How can school personnel use data to make instructional decisions?
Page 5: Diagnostic Assessment
In the DBI process, teachers use a diagnostic assessment (Step 3) to determine specific instructional needs. When progress monitoring data indicate that a student is not sufficiently responding to the current intervention, teachers need to determine:
- Why is the student not responding?
- What type of change needs to be made to the intervention?
A diagnostic assessment can help teachers to answer these questions. A diagnostic assessment is a tool teachers can use to collect information about a student’s strengths and weaknesses in a skill area. These assessments can be formal (e.g., standardized achievement test) or informal (e.g., work samples).
Rebecca Zumeta Edmonds, PhD
American Institutes for Research
Before conducting a diagnostic assessment, it is important to rule out other factors that might be impeding student progress. To do this, the teacher should review a student’s graphed progress monitoring data, looking for patterns that might indicate the reason for the student’s performance. To help determine the reason for a student’s performance, a teacher might find it helpful to consider the questions associated with the student’s data pattern.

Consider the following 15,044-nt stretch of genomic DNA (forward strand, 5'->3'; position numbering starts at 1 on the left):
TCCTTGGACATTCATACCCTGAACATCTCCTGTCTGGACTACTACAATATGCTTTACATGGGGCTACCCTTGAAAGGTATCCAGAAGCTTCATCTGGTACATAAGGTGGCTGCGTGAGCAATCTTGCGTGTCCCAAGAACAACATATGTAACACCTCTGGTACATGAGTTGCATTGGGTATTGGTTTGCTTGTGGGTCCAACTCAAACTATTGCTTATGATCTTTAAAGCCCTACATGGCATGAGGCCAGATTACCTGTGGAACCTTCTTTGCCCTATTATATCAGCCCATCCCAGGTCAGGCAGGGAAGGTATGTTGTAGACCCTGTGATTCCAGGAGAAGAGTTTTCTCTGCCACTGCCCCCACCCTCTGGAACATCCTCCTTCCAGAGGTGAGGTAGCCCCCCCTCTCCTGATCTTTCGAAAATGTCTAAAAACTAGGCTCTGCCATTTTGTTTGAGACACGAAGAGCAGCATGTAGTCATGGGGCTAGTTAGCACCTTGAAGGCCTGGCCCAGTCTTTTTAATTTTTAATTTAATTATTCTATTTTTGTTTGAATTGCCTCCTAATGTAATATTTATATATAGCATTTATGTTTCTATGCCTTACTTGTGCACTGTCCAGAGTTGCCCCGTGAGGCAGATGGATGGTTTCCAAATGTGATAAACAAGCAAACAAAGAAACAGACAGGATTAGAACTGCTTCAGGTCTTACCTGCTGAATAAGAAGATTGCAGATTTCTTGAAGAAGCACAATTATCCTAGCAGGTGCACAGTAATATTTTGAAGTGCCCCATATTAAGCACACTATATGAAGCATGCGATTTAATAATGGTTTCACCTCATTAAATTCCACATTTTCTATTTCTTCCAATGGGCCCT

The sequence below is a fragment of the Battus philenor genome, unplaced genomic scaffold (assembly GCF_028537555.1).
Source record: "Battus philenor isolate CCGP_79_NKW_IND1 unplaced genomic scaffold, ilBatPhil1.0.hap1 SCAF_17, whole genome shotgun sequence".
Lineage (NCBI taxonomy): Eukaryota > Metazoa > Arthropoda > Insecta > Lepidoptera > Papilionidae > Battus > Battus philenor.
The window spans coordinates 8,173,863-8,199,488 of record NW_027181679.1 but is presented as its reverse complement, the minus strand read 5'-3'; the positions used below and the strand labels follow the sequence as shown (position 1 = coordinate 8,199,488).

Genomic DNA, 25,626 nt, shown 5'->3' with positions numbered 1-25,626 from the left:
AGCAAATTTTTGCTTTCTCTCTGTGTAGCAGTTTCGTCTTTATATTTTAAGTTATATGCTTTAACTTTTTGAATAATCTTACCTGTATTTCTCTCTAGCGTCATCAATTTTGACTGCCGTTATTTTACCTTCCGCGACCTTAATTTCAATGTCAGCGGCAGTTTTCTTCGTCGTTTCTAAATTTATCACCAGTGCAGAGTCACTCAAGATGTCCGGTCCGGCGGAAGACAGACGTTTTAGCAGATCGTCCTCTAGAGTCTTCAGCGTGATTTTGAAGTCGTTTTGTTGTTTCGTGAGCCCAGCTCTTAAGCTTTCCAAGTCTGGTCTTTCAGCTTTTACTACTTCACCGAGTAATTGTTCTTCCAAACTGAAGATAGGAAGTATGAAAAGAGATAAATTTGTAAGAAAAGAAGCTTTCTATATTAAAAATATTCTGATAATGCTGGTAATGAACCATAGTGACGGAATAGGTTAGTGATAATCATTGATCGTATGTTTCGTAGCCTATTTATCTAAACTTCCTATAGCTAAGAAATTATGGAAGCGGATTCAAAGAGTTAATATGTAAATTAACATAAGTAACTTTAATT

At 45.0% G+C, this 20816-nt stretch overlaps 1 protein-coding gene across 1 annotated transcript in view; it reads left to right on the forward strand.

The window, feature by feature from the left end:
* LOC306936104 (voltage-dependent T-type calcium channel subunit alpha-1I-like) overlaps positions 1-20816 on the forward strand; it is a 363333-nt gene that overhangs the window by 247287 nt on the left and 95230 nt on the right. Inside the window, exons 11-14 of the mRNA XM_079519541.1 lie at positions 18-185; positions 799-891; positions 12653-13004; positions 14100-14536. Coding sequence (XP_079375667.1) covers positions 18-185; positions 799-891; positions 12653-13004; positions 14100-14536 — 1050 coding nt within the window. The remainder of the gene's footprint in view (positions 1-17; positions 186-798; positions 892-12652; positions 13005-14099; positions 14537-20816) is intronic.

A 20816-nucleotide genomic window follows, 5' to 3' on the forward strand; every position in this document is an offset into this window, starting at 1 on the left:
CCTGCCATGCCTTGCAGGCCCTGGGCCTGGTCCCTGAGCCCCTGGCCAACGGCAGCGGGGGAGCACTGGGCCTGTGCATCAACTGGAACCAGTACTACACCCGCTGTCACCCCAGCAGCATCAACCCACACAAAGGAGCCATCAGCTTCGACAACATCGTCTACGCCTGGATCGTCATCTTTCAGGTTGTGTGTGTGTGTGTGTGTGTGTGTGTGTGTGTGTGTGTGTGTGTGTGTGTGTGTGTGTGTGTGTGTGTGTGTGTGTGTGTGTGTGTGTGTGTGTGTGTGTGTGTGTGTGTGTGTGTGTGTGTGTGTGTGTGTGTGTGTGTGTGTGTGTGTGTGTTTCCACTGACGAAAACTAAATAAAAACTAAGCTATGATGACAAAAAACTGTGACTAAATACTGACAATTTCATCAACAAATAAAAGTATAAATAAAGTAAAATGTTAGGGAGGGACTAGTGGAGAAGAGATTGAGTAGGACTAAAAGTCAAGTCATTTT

The student answers the same number of questions correctly even after the intervention has been implemented. This data pattern suggests either:
The student answers questions correctly on some days but not others. He appears to have the knowledge or skills being assessed. This data pattern suggests either:
The student answers very few, if any, questions correctly. This data pattern suggests either:
If school personnel determine that there are factors (e.g., lack of implementation fidelity, lack of student engagement) that may be hindering student progress, these factors need to be addressed. However, if school personnel are able to rule the factors out, the next step is to conduct a diagnostic assessment, which might include an error analysis.
Teachers can conduct an error analysis—the process of reviewing error patterns to identify a student’s skill deficits—with progress monitoring data and work samples. An error analysis can help a teacher determine what types of errors were made and why. By identifying error patterns, the teacher can identify a student’s skill deficits and can subsequently align intervention adaptations to the student’s specific needs.
There are a variety of ways to conduct error analyses, and these differ depending on the skills targeted in the intervention and the grade level of the student. Two common areas for which teachers might conduct error analyses are reading and mathematics. Each of these will be discussed on the following pages.